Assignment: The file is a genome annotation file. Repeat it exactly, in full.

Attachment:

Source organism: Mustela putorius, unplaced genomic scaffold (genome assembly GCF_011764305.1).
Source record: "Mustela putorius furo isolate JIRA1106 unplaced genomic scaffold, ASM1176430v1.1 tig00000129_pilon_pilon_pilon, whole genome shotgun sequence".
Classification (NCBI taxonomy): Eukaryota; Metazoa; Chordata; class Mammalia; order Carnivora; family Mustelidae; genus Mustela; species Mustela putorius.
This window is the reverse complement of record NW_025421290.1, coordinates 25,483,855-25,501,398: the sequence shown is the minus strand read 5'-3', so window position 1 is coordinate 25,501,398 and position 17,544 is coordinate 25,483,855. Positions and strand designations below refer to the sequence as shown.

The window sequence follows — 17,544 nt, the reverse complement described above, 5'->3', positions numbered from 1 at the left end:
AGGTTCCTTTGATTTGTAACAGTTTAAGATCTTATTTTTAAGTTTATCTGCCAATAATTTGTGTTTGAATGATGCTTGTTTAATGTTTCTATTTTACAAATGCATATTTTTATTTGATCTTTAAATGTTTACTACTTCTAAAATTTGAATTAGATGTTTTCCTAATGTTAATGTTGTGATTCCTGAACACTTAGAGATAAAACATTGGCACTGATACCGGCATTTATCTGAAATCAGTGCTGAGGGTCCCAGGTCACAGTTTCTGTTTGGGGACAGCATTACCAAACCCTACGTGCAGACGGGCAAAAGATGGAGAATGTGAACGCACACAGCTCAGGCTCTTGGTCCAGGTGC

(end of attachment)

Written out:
Source organism: Mustela putorius, unplaced genomic scaffold (genome assembly GCF_011764305.1).
Source record: "Mustela putorius furo isolate JIRA1106 unplaced genomic scaffold, ASM1176430v1.1 tig00000129_pilon_pilon_pilon, whole genome shotgun sequence".
Classification (NCBI taxonomy): Eukaryota; Metazoa; Chordata; class Mammalia; order Carnivora; family Mustelidae; genus Mustela; species Mustela putorius.
This window is the reverse complement of record NW_025421290.1, coordinates 25,483,855-25,501,398: the sequence shown is the minus strand read 5'-3', so window position 1 is coordinate 25,501,398 and position 17,544 is coordinate 25,483,855. Positions and strand designations below refer to the sequence as shown.

The window sequence follows — 17,544 nt, the reverse complement described above, 5'->3', positions numbered from 1 at the left end:
AGGTTCCTTTGATTTGTAACAGTTTAAGATCTTATTTTTAAGTTTATCTGCCAATAATTTGTGTTTGAATGATGCTTGTTTAATGTTTCTATTTTACAAATGCATATTTTTATTTGATCTTTAAATGTTTACTACTTCTAAAATTTGAATTAGATGTTTTCCTAATGTTAATGTTGTGATTCCTGAACACTTAGAGATAAAACATTGGCACTGATACCGGCATTTATCTGAAATCAGTGCTGAGGGTCCCAGGTCACAGTTTCTGTTTGGGGACAGCATTACCAAACCCTACGTGCAGACGGGCAAAAGATGGAGAATGTGAACGCACACAGCTCAGGCTCTTGGTCCAGGTGC